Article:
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Earlier this year, Genesys commissioned IDC to conduct original research on a global scale to better understand the current state of cloud-based applications that deal specifically with the contact center and customer experience. While some of the findings were expected, other results were surprising. Here are my top five takeaways from the IDC research:
1. AI and New Technologies Make Sense in the Cloud
One of the primary questions in the survey asked which applications you’re planning to use in the cloud over the next 12 months. For mid-sized companies, artificial intelligence (AI) ranked first at 43%; chatbots ranked third at 40%. This isn’t surprising as organizations look to quickly trial then reap the benefits of these new technologies—without having to make long-term commitments or procure equipment or software.
2. Mid-Sized Companies and Larger Enterprises Think Differently
There are several instances within the research that show how mid-sized companies (300 seats or fewer, in this report) think differently about cloud and customer engagement applications than their much larger counterparts. For example, who makes purchasing decisions in each sector differs. Research shows that, for mid-sized companies, CIOs (51%), COOs (36%) and, most surprisingly, the Heads of the Contact Center (35%) are the key decisionmakers. By contrast, large enterprises allow the Heads of the Contact Center to make this type of purchase only 25% of the time.
The types of applications these companies will deploy in the next 12 months is another area with noticeable differences. Mid-sized companies across the board are looking to deploy customer engagement applications—from chatbots and messaging apps to more bread-and-butter capabilities like outbound and webchat—in the cloud this coming year. Graphic 5A in the report details this.
3. The Benefits of Cloud are Well-Known
I started working as a help desk agent at Digital Equipment Corp., and eventually made my way to sales and marketing roles in the contact center industry. I recall building my first sales presentation about the benefits of cloud around 2005: ability to scale, no hardware to maintain, increased agility, better disaster recovery and a pay-as-you-go pricing model. It’s validating to see that all these reasons, plus new ones like microservices, are now well-known and accepted.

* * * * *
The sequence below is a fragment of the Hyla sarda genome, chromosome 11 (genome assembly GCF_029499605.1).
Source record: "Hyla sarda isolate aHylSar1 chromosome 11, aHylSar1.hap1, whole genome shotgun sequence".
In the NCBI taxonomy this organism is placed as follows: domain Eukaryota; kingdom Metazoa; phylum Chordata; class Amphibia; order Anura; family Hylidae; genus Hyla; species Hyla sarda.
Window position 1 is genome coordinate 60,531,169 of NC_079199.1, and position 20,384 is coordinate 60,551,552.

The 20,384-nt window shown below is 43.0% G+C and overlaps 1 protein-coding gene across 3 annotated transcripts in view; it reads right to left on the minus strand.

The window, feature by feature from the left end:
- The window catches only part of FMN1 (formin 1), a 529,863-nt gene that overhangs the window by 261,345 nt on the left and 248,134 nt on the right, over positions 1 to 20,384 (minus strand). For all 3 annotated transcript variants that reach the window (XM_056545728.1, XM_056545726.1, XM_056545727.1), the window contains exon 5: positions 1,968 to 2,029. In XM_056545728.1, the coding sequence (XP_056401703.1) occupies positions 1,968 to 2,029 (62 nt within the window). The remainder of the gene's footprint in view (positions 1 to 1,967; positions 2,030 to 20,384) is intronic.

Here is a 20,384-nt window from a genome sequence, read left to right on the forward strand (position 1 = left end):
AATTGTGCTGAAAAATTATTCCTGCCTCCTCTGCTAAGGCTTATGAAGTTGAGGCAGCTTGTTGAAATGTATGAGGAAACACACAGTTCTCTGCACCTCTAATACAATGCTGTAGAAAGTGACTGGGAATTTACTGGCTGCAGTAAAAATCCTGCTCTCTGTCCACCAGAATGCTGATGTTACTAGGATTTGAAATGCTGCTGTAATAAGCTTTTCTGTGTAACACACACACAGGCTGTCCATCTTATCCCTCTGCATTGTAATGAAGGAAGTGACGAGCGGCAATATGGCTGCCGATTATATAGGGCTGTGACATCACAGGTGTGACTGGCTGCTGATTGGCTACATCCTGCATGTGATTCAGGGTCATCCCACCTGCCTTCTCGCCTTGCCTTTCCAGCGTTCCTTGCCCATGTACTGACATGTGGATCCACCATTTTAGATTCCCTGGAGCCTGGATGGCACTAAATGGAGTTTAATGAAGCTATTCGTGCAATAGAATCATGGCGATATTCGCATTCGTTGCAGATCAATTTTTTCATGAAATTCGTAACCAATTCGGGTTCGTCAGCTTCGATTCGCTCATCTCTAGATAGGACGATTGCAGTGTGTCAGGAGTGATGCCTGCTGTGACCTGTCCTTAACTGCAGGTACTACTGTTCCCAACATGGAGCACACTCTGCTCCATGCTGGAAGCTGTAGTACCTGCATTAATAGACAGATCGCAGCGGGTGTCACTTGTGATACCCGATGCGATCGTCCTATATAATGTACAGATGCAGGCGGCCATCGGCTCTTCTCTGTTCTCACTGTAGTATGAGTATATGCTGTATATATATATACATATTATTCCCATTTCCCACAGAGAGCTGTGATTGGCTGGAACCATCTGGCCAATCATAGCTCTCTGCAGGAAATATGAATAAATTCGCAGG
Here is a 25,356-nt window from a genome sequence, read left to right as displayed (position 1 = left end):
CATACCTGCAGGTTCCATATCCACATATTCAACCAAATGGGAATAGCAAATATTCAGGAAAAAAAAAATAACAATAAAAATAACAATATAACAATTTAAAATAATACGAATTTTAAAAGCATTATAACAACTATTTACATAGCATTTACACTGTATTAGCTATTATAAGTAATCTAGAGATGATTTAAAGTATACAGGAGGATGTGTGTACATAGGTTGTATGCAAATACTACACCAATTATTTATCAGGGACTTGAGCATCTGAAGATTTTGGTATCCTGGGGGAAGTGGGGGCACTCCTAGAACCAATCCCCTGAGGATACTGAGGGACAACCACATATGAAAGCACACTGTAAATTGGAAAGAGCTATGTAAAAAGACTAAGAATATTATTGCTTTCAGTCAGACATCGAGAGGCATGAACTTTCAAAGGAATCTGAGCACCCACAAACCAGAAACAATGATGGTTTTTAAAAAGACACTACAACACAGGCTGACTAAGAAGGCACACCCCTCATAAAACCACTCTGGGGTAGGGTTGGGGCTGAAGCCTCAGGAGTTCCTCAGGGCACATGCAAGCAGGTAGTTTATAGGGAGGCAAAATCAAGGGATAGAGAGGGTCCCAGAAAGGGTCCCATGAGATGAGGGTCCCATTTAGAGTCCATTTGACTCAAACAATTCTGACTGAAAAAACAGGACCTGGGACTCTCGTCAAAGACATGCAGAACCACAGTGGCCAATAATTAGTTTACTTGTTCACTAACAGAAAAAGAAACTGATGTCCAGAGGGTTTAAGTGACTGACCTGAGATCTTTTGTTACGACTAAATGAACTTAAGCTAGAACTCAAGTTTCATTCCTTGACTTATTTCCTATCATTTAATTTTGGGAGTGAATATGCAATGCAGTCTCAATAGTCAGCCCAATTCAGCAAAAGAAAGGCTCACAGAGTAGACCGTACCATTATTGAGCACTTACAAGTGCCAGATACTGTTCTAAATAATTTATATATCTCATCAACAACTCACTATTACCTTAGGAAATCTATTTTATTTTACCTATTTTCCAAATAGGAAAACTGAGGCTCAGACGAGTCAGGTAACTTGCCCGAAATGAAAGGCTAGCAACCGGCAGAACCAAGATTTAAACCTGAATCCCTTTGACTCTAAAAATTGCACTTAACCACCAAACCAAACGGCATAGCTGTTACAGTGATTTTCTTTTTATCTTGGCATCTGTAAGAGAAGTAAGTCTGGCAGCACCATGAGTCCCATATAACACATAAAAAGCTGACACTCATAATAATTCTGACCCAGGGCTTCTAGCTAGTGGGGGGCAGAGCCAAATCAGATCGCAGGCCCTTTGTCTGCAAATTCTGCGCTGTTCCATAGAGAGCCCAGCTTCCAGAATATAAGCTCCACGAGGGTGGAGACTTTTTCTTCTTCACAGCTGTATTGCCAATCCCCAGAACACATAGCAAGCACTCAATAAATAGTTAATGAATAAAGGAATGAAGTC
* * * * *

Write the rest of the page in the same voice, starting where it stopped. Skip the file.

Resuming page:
4. Cloud Migrations Typically Aren’t Rip-and-Replace
In the IDC research, when people were asked about the customer engagement applications they plan to use in the next 12 months, 20 different categories came up in the report. Some were broad categories, such as omnichannel routing, which can be anything from email to webchat to social media interactions. Another one listed was messaging apps—there must be hundreds, if not thousands, of them by now. All that said, one of the unintended benefits of cloud is that these types of investments don’t require a rip-and-replace approach. If you want to try Facebook Messenger as a new channel, it’s certainly easier, faster, cheaper and less risky in cloud—you don’t have to procure, install and maintain the hardware to do so.
5. It’s Finally Time for Remote Agents
As a long-time remote worker, I was very excited to see the data in Figure 8 regarding at-home or remote agents. At first glance, the numbers seem too small to be significant; however, they hint to the start of a larger trend. Both mid-sized and enterprise customers stated that none of their agents (0%) work from home today. Because this is a global survey, 0% holds true across all regions. But when asked how many agents would work from home over the next 12 months, those percentages jump to 6% for large enterprise and 1% for small to mid-sized respondents.
On the other end of the spectrum, respondents who answered “None” for the number of remote employees now is 55% and 32% for large and mid-sized, respectively. In 12 months, those respondents said that “None” would rise to 2% and 0%. With 0% of mid-sized companies answering “None” for having at-home workers within the next 12 months, we could flip that around to mean that there will be at least one remote worker across every responding company. That’s impressive.
These are just a few points I took away from reading the report and digging into the data from the original IDC research. To read it yourself, download the IDC research report. And be sure to check out the regional addendums, too. Then let me know your top takeaways.
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